I ran back to the wheel.
“Angus, I need more speed,” I yelled down to the gear galley, rapping on the wooden hatch that led to the rods, belts, and propeller parts below.
Angus slapped open the hatch and stuck out his bald head. His face was covered in grease, and his blue-lense monocle glimmered in the sunlight. He looked up at the clouds and back at me.
“Let’s giddyup,” I called to him.
“You trying the Tower sling?” he yelled back.
“You got it.”
He laughed wildly. “That’s my lassie,” he yelled and dropped back down, pulling the wood hatch closed with a clap. I heard the gears grind and the propeller, which had been turning nice and steady, hummed loudly. The ship pitched forward. Within moments, we were coming up on Tinkers’ Tower. The airship towers were just a stone’s throw away.
I aimed the ship directly toward Tinkers’ Tower. Just as the bowsprit neared the clock, I yanked the wheel. The warm air caught us.
“Whoa!” Jessup yelled as the balloon moved within arm’s length of the tower.
The sound of “Ohhs!” echoed from the crowd below.
A mix of warm air and propulsion gave us some go, and seconds later we were slingshotting around Tinkers’ Tower toward the airship platforms. Gliding in on warm air and momentum, we flew fast and low.
Cutter had kept it high, but now he was dropping like a stone toward his own tower. Damned American. I didn’t blame him; I would have used the same move. His balloon was releasing so much air that I wondered if he would be able to slow down in time, not that I wouldn’t mind seeing him smash to the ground in a million pieces.
“It’s going to be close,” Jessup yelled as he adjusted the heat pan.
I guided the helm. The Stargazer was temperamental, but we understood one another. A shake of the wheel warned me I was pushing too hard. “Almost there,” I whispered to the ship.
The Grand Prix Marshalls were standing on the platform. Cutter and I had the end towers. I was going to make it.
“Cut propulsion,” I yelled toward the gear galley. On the floor near the wheelstand was a rope attached to a bell in the galley. I rang it twice. The propeller switched off.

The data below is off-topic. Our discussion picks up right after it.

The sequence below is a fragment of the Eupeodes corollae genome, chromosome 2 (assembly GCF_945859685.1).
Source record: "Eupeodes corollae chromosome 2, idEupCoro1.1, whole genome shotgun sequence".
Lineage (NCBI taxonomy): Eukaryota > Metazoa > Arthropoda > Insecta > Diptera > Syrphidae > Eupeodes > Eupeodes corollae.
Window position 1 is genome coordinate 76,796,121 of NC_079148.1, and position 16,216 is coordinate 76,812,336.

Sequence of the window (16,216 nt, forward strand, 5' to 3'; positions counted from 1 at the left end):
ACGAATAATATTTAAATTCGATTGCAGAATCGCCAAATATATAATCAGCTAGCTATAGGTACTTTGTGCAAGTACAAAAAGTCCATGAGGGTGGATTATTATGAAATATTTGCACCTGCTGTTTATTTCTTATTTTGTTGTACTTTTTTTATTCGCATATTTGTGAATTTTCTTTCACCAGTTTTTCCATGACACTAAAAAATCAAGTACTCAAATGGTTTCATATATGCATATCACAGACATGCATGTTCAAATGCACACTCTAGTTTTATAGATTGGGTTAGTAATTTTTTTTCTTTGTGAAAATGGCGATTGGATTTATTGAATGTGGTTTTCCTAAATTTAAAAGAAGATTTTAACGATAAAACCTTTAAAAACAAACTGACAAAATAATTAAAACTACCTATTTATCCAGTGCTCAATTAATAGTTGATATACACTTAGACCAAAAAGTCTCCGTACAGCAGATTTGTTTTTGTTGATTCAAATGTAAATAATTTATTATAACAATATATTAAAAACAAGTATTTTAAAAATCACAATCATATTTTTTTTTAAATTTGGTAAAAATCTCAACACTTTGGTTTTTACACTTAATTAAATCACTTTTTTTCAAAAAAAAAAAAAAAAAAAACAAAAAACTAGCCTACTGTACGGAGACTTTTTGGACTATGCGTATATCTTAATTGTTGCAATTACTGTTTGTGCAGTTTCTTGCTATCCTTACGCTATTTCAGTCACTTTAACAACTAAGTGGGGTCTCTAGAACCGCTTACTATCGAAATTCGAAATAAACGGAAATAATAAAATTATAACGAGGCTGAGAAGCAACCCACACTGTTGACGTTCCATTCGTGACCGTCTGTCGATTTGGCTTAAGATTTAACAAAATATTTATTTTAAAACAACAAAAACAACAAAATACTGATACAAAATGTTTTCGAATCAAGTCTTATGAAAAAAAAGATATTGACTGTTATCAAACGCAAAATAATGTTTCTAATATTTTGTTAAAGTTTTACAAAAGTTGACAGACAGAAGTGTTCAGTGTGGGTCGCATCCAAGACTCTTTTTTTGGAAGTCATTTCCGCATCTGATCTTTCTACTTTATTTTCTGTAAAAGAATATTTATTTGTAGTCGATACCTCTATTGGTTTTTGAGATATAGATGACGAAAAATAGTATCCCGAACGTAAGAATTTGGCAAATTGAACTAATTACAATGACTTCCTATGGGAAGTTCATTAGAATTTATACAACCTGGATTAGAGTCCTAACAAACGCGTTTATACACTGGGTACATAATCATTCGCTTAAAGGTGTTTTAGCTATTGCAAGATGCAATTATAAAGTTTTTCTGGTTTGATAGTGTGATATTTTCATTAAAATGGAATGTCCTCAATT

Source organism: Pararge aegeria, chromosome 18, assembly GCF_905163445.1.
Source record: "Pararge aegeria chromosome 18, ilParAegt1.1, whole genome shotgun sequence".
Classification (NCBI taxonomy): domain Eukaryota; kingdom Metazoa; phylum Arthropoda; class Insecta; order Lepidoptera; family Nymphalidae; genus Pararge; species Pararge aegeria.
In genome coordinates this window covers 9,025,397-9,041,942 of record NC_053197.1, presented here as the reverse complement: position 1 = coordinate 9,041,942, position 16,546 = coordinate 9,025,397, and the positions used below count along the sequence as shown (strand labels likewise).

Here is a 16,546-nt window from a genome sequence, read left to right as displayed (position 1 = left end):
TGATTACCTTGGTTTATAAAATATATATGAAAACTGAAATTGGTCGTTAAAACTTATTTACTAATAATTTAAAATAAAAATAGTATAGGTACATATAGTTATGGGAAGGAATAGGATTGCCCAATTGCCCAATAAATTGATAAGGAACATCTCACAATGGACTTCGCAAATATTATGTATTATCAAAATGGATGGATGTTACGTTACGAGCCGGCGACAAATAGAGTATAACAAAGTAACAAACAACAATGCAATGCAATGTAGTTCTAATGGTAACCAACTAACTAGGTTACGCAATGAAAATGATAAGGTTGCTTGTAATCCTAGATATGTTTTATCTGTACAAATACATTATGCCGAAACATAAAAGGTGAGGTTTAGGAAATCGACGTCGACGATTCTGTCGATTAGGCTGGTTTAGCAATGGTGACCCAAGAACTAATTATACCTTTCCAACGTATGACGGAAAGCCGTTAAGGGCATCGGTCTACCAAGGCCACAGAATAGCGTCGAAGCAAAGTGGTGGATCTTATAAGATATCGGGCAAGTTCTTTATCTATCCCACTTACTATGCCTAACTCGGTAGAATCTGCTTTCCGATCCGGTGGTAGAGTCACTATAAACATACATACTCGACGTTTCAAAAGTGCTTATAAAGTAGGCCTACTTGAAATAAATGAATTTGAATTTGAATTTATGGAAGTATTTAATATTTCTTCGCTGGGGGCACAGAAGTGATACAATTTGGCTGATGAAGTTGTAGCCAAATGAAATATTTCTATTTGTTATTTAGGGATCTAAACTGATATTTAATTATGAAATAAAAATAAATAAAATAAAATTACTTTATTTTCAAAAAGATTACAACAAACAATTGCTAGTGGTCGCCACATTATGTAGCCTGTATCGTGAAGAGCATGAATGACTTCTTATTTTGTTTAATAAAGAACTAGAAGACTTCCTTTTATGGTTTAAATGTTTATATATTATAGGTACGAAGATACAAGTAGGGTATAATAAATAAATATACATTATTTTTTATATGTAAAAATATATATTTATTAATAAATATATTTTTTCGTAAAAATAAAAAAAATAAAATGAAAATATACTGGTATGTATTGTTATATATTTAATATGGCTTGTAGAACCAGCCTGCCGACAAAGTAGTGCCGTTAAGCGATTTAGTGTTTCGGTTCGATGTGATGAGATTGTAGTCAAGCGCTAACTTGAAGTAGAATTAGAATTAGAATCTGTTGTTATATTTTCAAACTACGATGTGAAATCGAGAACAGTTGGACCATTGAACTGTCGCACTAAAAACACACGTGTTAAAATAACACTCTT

A soft, sweet wind blew in from the port side. It ruffled my hair around my shoulders. I closed my eyes and turned the wheel slightly starboard, guiding the ship in. As the bowsprit scooped into the opening of the tower, I heard a jubilant cheer erupt from the American side and an explosion from the firework cannon signaling the winner had been declared.
My eyes popped open. I tore off my goggles and looked starboard. Cutter’s balloon was parked. I threw the goggles onto the deck and set my forehead against the wheel.
The Stargazer settled into her tower. Jessup set the balloon on hover and, grabbing a rope, swung down to the deck. He then threw the lead lines and anchors onto the platform. The beautifully dressed crowd, gentlemen in suits and top hats and fancy ladies in a rainbow of satin gowns and parasols, rushed toward the American end of the platform to congratulate the winner.
I was, once again, a national disgrace. Lily the loser. Lily second place. Perhaps I would never be anything more than a ferrywoman, a cheap air jockey.
“Good job, Lily. Second place!” Jessup said joining me. He patted me on the shoulder.
I sighed deeply and unbuttoned my vest. The tension had me sweating; I could feel it dripping down from my neck, between my breasts, into my corset.
“You did great,” I told Jessup. “Sorry I let you down.”
“Ah, Lily,” he sighed.


Melanie Karsak grew up in rural northwestern Pennsylvania where there was an abysmal lack of entertainment, so she turned to reading and hiking. Apparently, rambling around the woods with a head full of fantasy worlds and characters will inspire you to become an author. Be warned. Melanie wrote her first novel, a gripping piece about a 1920s stage actress, when she was 12. A steampunk connoisseur, white elephant collector, and caffeine junkie, the author now resides in Florida with her husband and two children. Melanie is an Instructor of English at Eastern Florida State College.
Be sure to request an Authorgraph

What is your name, where were you born and where do you live now?
Melanie Karsak. I was born in northwestern Pennsylvania. I am from a little town named Tidioute, PA. I now live in Viera, FL.

Did you always want to be a writer? If not what did you want to be?